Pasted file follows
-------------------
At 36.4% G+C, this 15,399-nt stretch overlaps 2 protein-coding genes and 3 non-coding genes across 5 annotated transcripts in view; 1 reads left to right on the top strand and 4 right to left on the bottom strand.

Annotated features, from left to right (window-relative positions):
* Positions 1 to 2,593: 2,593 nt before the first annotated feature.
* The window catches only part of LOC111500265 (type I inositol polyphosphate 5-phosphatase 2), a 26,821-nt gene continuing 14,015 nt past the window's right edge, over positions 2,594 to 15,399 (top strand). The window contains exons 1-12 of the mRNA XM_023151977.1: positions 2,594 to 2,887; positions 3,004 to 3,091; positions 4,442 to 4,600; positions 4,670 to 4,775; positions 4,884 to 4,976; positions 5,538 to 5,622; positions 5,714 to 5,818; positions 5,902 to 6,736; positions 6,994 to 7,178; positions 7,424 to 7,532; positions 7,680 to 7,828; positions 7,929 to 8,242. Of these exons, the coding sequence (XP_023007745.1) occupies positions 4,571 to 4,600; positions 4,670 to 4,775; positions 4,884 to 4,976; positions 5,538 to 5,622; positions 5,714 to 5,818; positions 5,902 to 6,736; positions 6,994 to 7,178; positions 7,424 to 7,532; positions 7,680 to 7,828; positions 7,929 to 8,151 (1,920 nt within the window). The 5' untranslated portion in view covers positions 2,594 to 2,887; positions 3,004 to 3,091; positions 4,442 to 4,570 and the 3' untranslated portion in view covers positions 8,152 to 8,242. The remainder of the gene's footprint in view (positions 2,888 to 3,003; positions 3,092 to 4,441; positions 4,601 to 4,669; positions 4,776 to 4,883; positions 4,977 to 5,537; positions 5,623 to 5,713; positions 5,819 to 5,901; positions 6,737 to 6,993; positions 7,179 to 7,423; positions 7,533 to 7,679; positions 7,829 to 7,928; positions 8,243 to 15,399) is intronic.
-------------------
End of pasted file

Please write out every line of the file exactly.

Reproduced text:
At 36.4% G+C, this 15,399-nt stretch overlaps 2 protein-coding genes and 3 non-coding genes across 5 annotated transcripts in view; 1 reads left to right on the top strand and 4 right to left on the bottom strand.

Annotated features, from left to right (window-relative positions):
* Positions 1 to 2,593: 2,593 nt before the first annotated feature.
* The window catches only part of LOC111500265 (type I inositol polyphosphate 5-phosphatase 2), a 26,821-nt gene continuing 14,015 nt past the window's right edge, over positions 2,594 to 15,399 (top strand). The window contains exons 1-12 of the mRNA XM_023151977.1: positions 2,594 to 2,887; positions 3,004 to 3,091; positions 4,442 to 4,600; positions 4,670 to 4,775; positions 4,884 to 4,976; positions 5,538 to 5,622; positions 5,714 to 5,818; positions 5,902 to 6,736; positions 6,994 to 7,178; positions 7,424 to 7,532; positions 7,680 to 7,828; positions 7,929 to 8,242. Of these exons, the coding sequence (XP_023007745.1) occupies positions 4,571 to 4,600; positions 4,670 to 4,775; positions 4,884 to 4,976; positions 5,538 to 5,622; positions 5,714 to 5,818; positions 5,902 to 6,736; positions 6,994 to 7,178; positions 7,424 to 7,532; positions 7,680 to 7,828; positions 7,929 to 8,151 (1,920 nt within the window). The 5' untranslated portion in view covers positions 2,594 to 2,887; positions 3,004 to 3,091; positions 4,442 to 4,570 and the 3' untranslated portion in view covers positions 8,152 to 8,242. The remainder of the gene's footprint in view (positions 2,888 to 3,003; positions 3,092 to 4,441; positions 4,601 to 4,669; positions 4,776 to 4,883; positions 4,977 to 5,537; positions 5,623 to 5,713; positions 5,819 to 5,901; positions 6,737 to 6,993; positions 7,179 to 7,423; positions 7,533 to 7,679; positions 7,829 to 7,928; positions 8,243 to 15,399) is intronic.